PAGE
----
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Canada to tax legal digital music downloads

updated 10:55 am EDT, Fri October 19, 2007

Canada Taxing Music Sales

Canadians may soon pay a small tax on every legal music store download, says a new measure (PDF) sanctioned by the Copyright Board of Canada. Requested by the Society of Composers, Authors and Music Publishers of Canada (SOCAN), the tax would apply at least 2.1 cents to every individual song download and 1.5 cents per track for complete albums. Subscription download and streaming services would themselves be charged between 5.7 and 6.8 percent of a user's monthly fees. Minimum fees would also apply for every larger download or subscription.

The surcharge would help compensate artists for piracy, according to SOCAN's reasoning. The publishing group draws similarities between this and a 21-cent fee already applied to blank CDs in the country; the right to copy a song from an online store demands the same sort of levy applied to copying a retail CD, SOCAN argues.

The tax may have a significant impact for online stores such as iTunes and Canada-based Puretracks, which will have to factor the amount both into future and past sales. The new tax would be retroactive to January 1st, 1996 and would effectively cover all sales and subscriptions from such services since their beginnings, which typically followed shortly after those in the US. Free services are not currently subject to the added cost.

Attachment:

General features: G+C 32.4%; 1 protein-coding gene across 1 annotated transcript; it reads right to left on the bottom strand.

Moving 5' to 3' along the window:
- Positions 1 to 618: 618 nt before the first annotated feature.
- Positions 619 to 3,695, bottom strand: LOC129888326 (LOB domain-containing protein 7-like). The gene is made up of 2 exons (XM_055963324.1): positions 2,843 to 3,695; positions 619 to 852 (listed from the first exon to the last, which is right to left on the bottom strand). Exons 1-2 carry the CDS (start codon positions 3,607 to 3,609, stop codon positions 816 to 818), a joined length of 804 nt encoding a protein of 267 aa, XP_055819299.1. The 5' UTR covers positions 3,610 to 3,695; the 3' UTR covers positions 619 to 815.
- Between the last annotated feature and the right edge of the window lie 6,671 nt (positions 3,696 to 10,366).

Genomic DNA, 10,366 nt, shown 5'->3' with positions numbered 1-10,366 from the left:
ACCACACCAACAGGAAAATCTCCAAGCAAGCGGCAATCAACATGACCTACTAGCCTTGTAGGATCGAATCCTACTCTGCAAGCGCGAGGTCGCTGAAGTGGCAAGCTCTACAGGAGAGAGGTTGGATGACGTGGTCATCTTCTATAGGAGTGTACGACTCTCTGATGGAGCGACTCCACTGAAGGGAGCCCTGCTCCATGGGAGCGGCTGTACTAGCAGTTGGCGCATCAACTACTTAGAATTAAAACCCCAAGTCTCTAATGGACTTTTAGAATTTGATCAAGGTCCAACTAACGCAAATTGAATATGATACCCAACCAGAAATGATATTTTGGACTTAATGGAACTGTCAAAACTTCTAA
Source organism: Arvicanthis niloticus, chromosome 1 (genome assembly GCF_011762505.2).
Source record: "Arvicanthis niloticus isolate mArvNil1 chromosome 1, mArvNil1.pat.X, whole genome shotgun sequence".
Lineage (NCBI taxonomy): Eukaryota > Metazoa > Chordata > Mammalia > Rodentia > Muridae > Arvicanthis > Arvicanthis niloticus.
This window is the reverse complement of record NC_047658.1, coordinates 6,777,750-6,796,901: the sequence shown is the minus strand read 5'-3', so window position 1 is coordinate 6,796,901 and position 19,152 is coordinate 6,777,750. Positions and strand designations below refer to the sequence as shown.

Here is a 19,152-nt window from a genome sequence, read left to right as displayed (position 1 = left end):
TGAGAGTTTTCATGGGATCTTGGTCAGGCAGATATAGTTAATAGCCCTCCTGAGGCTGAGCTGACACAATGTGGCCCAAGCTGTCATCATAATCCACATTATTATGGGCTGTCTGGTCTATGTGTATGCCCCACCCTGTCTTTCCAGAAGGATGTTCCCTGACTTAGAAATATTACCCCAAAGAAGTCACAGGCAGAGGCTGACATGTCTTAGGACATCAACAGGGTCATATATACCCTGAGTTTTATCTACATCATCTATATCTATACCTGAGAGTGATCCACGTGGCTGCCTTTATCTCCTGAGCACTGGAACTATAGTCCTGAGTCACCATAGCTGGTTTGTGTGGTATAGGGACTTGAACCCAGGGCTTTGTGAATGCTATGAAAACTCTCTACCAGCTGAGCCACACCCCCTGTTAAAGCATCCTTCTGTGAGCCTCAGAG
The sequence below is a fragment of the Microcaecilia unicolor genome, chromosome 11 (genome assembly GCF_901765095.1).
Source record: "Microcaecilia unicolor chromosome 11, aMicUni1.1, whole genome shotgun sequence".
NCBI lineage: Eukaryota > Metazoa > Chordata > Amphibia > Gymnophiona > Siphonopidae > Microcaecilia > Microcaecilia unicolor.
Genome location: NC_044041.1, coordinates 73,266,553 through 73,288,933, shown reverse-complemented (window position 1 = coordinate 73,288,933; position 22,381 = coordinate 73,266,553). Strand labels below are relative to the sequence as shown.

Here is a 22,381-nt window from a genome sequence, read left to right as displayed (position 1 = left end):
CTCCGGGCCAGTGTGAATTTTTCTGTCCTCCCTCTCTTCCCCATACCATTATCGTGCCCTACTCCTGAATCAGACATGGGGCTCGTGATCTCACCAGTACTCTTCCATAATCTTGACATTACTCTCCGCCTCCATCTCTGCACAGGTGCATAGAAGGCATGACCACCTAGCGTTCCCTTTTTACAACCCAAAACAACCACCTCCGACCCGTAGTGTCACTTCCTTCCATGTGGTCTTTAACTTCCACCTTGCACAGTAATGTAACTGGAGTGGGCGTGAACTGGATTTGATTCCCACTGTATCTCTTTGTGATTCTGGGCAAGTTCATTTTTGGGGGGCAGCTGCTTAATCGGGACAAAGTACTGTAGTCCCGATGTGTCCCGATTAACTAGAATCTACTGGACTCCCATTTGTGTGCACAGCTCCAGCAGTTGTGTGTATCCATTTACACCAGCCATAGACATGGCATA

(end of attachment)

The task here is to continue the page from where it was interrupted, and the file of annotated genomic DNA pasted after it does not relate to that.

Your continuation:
While no public responses have been made, the Copyright Board report notes that both Apple and the RIAA-equivalent Canadian Recording Industry Association were heavily involved in resisting proposed rates. Higher rates that had been initially suggested, as well as minimum fees, would "handicap" a digital music business that already has to compete with pirated tracks that users can find for free, both Apple and the CRIA said.

The decision has not set a fixed date for when stores would begin paying the fee, but said it would roll out any tariffs "gradually" to soften the immediate blow.

This decision follows a related move in July, in which the Copyright Board had tentatively approved a media player and memory levy that would add to the price of iPods and removable flash storage under the assumption that the devices were being used to carry copyrighted material.



By Electronista Staff
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  1. trevj

    Fresh-Faced Recruit

    Joined: Dec 1999

    +1

    Heck...

    They'd tax breathing here if they could. Why the Canadian public continues to accept this lunacy is beyond me.

  1. chaaalie

    Fresh-Faced Recruit

    Joined: Sep 2002

    0

    Retroactive to 1996?

    Good lord. How can that even be legal? Taxing a transaction that long after it is completed? That type of approach should scare the heck out of everyone who has ever considered doing business in Canada ... what happens if in a decade they decide you should have paid more taxes?

  1. sixcolors

    Fresh-Faced Recruit

    Joined: Oct 2001

    -1

    f*** Canada

    No wonder my goal is to move the f*** out of this s*** hole of a country!

  1. ViktorCode

    Fresh-Faced Recruit

    Joined: Jan 2006

    -1

    Tax legal downloads?